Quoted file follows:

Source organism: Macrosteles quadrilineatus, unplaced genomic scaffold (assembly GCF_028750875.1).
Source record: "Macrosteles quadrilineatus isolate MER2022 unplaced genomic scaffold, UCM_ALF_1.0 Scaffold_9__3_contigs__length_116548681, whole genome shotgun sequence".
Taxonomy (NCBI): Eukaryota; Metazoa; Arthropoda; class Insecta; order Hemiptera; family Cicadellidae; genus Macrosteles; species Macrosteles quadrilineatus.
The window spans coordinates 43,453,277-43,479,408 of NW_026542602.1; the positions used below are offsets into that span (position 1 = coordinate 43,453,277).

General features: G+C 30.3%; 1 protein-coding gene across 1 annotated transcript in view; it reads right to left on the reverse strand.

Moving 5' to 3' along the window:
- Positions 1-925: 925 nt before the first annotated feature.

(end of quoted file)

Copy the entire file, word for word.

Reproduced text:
Source organism: Macrosteles quadrilineatus, unplaced genomic scaffold (assembly GCF_028750875.1).
Source record: "Macrosteles quadrilineatus isolate MER2022 unplaced genomic scaffold, UCM_ALF_1.0 Scaffold_9__3_contigs__length_116548681, whole genome shotgun sequence".
Taxonomy (NCBI): Eukaryota; Metazoa; Arthropoda; class Insecta; order Hemiptera; family Cicadellidae; genus Macrosteles; species Macrosteles quadrilineatus.
The window spans coordinates 43,453,277-43,479,408 of NW_026542602.1; the positions used below are offsets into that span (position 1 = coordinate 43,453,277).

General features: G+C 30.3%; 1 protein-coding gene across 1 annotated transcript in view; it reads right to left on the reverse strand.

Moving 5' to 3' along the window:
- Positions 1-925: 925 nt before the first annotated feature.